The Amazing Lives of Indian Pipes

On recent walks in the woods, I have noticed that the Indian Pipes are out. 

     You know, those otherworldy-looking, colorless candy canes that push right up through the dried leaves on the forest floor.  The little clusters of waxy-looking, almost translucent white beings fascinate me.  I see them only in the forest, and only here and there. 

     Just what are they?  A fungus?  A plant? They certainly don’t resemble mushrooms.  But, with not a trace of green, they don’t look like plants either.  

     So I decided to do a little research.  The Indian Pipe, also called Ghost Flower  or Corpse Plant, is not a fungus.  It is a plant.  Complete with a stem and leaves (little scales toward the top of the stem), the Indian Pipe is topped by a solitary, nodding, bell-shaped flower.  And solid white.  Like other flowers, the flower of the Indian Pipe contains seeds and is pollinated. 

     But unlike almost all plants that get their energy from sunlight, the Indian Pipe is a saprophyte.  It gets its nourishment from dead and decaying organic matter.  In this sense, the Indian Pipe is like a fungus.   

     Of course the truth is more complicated than simply that the Indian Pipe gets its nourishment from dead and decaying organic matter.  The Indian Pipe is actually nourished by a micorrhizal fungus, an underground intermediary that is attached both to the Indian Pipe and to the roots of a tree.  The fungus is a conduit, sending nourishment it receives from the tree on to the  Indian Pipe!

     The Indian Pipe, which grows throughout eastern forests, has been viewed as a healing plant.  Indians used it to treat colds and fevers.  Early settlers used it to treat fainting spells and nervous conditions.

     And there is a Cherokee legend about the Indian Pipe:  Long ago, when selfishness first entered the world, people began quarreling–first with their own families and tribal members, and then with other tribes.  The chiefs of the several tribes met together to try to solve the problem of quarreling.  They smoked a peace pipe together, while continuing to quarrel among themselves for the next seven days and seven nights.  In punishment for smoking the peace pipe before actually making peace, the Great Spirit turned the chiefs into grey flowers and made them grow where relatives and friends had quarreled.

     The Indian Pipe has also inspired poetry.  Below are a couple of verses about this singular plant.–April Moore

Pale, mournful flower, that hidest in shade
Mild dewy damps and murky glade,
With moss and mould,
Why dost thou hand thy ghastly head,
So sad and cold?
- Catharine Esther Beecher,
To the Monotropa, or Ghost Flower

Where the long, slant rays are beaming,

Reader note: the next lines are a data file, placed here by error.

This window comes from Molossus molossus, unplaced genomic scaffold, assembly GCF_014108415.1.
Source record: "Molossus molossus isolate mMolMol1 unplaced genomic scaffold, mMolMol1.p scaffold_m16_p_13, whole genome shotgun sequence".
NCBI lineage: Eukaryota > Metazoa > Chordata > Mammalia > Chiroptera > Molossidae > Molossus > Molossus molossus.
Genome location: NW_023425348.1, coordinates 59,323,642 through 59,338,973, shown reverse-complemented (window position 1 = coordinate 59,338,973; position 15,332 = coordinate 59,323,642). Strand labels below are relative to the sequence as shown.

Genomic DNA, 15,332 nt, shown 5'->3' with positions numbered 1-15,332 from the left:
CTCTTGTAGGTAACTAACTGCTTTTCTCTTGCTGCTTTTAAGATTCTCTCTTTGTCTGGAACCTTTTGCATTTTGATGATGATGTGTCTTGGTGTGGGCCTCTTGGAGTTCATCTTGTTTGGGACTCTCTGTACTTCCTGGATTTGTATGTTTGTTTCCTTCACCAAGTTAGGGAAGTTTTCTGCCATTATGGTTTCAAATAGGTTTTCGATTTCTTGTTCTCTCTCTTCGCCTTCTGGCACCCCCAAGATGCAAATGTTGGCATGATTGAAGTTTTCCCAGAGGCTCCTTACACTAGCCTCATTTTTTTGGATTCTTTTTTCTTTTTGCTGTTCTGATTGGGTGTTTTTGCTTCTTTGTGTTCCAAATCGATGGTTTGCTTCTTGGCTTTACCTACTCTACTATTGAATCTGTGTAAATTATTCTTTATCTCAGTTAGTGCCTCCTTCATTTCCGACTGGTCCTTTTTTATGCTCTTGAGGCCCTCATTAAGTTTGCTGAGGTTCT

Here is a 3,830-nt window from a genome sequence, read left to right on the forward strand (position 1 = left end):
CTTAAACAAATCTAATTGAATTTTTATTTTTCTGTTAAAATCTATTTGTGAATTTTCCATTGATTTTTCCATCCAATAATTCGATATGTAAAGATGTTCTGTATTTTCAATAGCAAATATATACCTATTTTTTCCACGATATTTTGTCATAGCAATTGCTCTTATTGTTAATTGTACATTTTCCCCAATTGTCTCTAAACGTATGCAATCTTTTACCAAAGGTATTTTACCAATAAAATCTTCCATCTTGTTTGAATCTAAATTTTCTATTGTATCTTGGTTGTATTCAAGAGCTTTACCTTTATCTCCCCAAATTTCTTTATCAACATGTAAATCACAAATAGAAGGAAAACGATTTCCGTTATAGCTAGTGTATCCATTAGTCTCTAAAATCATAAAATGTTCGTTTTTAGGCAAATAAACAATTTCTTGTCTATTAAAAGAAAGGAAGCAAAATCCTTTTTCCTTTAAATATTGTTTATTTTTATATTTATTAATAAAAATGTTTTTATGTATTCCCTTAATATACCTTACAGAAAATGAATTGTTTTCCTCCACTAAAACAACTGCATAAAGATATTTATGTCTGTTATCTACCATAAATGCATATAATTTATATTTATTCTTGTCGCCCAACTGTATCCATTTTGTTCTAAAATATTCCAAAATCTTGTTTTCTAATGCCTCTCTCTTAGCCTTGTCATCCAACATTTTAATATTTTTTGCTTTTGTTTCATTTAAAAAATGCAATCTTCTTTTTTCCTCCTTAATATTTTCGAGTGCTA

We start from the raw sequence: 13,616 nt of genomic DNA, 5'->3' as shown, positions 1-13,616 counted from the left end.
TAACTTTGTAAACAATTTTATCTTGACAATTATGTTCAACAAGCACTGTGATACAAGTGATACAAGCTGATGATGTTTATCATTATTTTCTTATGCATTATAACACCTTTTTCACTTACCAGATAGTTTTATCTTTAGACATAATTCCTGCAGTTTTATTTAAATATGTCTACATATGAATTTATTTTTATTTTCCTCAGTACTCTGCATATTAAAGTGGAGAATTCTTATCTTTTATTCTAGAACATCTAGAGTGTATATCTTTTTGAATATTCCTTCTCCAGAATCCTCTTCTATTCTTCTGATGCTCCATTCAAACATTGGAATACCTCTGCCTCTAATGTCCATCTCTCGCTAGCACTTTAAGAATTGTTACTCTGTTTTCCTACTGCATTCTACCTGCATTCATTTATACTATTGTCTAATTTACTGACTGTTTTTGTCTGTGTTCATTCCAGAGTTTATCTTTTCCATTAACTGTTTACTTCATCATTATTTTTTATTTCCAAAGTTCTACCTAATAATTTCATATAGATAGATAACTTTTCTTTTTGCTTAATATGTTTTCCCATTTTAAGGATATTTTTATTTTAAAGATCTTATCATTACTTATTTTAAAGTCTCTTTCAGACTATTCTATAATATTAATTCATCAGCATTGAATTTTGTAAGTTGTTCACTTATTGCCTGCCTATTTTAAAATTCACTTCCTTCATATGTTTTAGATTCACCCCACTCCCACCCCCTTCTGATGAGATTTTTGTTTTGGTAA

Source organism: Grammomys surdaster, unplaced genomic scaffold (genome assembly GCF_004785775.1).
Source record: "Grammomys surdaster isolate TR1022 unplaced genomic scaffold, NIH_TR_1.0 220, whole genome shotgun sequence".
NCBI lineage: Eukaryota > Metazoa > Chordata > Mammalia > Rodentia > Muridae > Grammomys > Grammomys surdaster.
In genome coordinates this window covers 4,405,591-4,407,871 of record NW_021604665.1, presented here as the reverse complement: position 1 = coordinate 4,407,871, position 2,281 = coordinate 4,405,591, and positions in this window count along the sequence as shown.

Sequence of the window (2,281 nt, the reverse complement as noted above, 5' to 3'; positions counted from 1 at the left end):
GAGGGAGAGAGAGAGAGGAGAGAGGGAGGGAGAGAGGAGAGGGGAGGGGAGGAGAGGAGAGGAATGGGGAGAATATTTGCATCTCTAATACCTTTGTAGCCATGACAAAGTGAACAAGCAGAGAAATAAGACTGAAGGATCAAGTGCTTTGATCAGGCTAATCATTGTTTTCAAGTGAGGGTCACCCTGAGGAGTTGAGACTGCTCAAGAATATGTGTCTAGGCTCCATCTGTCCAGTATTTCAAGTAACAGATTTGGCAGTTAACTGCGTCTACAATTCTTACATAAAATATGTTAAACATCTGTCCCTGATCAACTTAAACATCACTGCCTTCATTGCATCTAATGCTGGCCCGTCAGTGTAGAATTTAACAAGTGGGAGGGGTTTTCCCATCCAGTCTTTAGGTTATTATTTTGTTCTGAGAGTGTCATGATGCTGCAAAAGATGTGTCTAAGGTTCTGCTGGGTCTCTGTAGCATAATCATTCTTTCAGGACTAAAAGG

Where the shadows cool lie dreaming,
Pale the Indian pipes are gleaming–
Laugh, O murmuring Spring!
- Sarah Foster Davis, Summer Song

10 Responses to “The Amazing Lives of Indian Pipes”

  1. Gail Says:

    This was an education to me. I’ve never seen these much less heard of them. The poetry was truly inspired and framed them well. What a beautiful delicate little plant. I can’t wait till I see them somewhere. Thank you for this gift.

  2. Judy Says:

    This was really special for me. I have not seen these plants since my time at summer camp in Connecticut, now 45 years ago. I remember them well, along with Lady Slippers and Jack-in-the Pulpit, two other exotic plants from that place and time. Two very unusual plants that I have seen here in New Mexico, also without green, are Pine Drops and Corn Maiden Flower. Thank you for this, for the splendid, other-worldly photo, and the almost-mysterious poetry.

  3. Tanya Says:

    Thank you, April. I’ve seen Indian pipes for the first time since moving to the Northern Neck of VA and all I knew about them was that they did not manufacture chlorophyll. They’re eerie, fascinating little plants and I’m happy to know more about them.

  4. Kia Says:

    I loved the article! How timely since we were just admirig them this weekend!

  5. April Says:

    As I’ve been thinking about what I’ve learned about Indian Pipes and about readers’ comments, I am now wondering some more. Does the underground fungus that acts as an intermediary between the Indian Pipes and the tree ‘get’ anything out of being the conduit? Do the Pipes and the fungus have a symbiotic relationship, or are the Pipes a complete parasite?

    And I have never heard of the southwestern chlorophyll-free plants the Pine Drops and Corn Maiden Flower. I may just have to look them up too!

  6. Joan Brundage Says:

    I loved the article. As a child growing up in New Jersey next to a forest, I always found these in clusters in the Spring and it was always magical to see them!

  7. De Herman Says:

    I love seeing Indian Pipes in the Eastern woods in Maryland and West Virginia. Thank you, April, for enlightening me with science, lore, and poetry about these fascinating little plants.

  8. Diane Says:

    You have me thinking about the interconnectedness. The underground fungus derives its nourishment from the tree, and it makes sense that the fungus then gives what it has to offer to another form of life. The Indian pipes is then available to give to heal other life, and on and on. So I guess the fungus” gets” something by doing its part in the life chain. I’m glad to have seen these plants and to value other life forms just that much more.

  9. Alana Remley Says:

    Thanks for the information. I remember these as a child growing up and going to camp in Pennsylvania. I recently saw them again in a yard in Connecticut. Now I know what they are.

  10. Barbara Turpin Says:

    I just saw some of these on one of my walks and didn’t know what they were. Thank you for the illumination! :-)

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